Nuance, politics, and governance in academia (8 March 2014)

Today’s blog posting will not be about Carleton University’s Senate per se, but rather more general remarks about the role of universities and the politics of university funding. This posting arose from an e-mail correspondence with Neil Buchanan of George Washington University, who has already written about this matter in the “Dorf on Law” blog (here), in which I appear as the un-named biologist. Neil Buchanan discussed how academia has become much less nuanced and more polarized, at least in the eyes of government, the media, and the public at-large. This is extremely pertinent in my own field (evolutionary biology) and that of my current doctoral students (climate change). Lack of nuance plays out in important ways when it comes to the politics of academic governance and government funding of universities.

As anybody who has attended one of Carleton’s Senate meetings will know, the flame-throwers amongst the faculty are almost all in the Faculty of Arts & Social Sciences (I am truly using the term ‘flame-thrower’ as a compliment here). My understanding is that these colleagues were educated in very liberal traditions. By contrast, engineers at Senate are utterly boring and conservative. They only speak when called upon to do so. This is not necessarily a horrible thing; it simply reflects our cultural upbringings. In a previous life, working at John Hopkins University’s Applied Physics Laboratory, I mostly worked with engineers, a huge percentage of whom were fundamentalist christians, indicating that there is politics in academia.

Government funding of universities is political. Right-leaning politicians generally do not like to fund much basic research, especially in the arts, humanities, and social sciences, but also frown upon funding much basic natural science research. Old-timers from the U.S. will recall Senator Jesse Helms’s attacks on the National Endowment for the Arts (NEA). Closer to home, recall the remarkable Death of Evidence rally that our University of Ottawa colleague Scott Findlay helped organize to highlight (lowlight?) conservative government censoring of science. But even government funding is nuanced, as can be seen by both right-leaning and left-leaning politicians generously funding the military-industrial complex, as well as university engineering programs that train these people. With the Harper government, much funding for basic research has also been diverted to industrial partnerships, fueling the corporatization of academia. Don’t you find it perverse that NSERC and SSHRC fall under purview of the Minister of Industry, even though people who traditionally have been awarded NSERC and SSHRC grants often do not have nor want to have anything to do with industry?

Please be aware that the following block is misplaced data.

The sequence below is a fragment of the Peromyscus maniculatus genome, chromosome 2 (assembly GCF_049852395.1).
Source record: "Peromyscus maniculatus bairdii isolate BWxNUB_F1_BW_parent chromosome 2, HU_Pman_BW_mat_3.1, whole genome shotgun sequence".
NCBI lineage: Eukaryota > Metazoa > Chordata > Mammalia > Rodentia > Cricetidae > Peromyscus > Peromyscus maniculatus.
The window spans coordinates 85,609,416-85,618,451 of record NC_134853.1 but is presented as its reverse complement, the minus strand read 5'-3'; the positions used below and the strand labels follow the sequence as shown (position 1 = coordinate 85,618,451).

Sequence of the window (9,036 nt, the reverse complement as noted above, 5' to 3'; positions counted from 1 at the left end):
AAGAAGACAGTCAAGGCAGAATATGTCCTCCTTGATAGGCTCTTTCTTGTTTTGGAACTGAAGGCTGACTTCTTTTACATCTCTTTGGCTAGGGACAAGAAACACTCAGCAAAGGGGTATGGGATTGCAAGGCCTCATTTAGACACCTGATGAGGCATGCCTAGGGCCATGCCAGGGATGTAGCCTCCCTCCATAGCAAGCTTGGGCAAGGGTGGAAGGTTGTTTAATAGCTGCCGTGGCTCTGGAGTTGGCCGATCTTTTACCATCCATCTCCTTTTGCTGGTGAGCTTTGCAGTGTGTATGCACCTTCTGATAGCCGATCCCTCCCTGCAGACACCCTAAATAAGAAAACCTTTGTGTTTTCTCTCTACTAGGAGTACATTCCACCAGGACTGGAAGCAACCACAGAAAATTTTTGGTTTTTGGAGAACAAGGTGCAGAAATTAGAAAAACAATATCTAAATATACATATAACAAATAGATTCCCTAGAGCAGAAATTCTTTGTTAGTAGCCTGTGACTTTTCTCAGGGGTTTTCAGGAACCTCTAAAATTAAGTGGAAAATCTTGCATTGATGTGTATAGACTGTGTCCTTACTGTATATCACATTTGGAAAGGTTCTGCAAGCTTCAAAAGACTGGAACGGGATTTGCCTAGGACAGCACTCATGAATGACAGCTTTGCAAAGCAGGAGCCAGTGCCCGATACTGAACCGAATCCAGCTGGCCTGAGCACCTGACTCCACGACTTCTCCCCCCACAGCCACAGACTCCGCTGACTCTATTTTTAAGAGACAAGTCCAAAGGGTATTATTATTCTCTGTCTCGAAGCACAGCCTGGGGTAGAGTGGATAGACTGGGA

Graham Smart sent me a fascinating new paper in the journal BioScience titled “Politicizing science: What is the role of biologists in a hyperpartisan world?” This article not only discussed funding of military applications, but also more recent funding or lack thereof for the environment, presaging my next paragraph. This paper also noted that science seems to be “shifting from being innovative to being regulatory” (Baker 2014: 172). I wonder whether all of academia is shifting from innovative to regulatory. Certainly university governance has become less innovative and more regulatory, e.g. the new impetus for so-called quality assurance and Carleton’s even newer unit standards for tenure.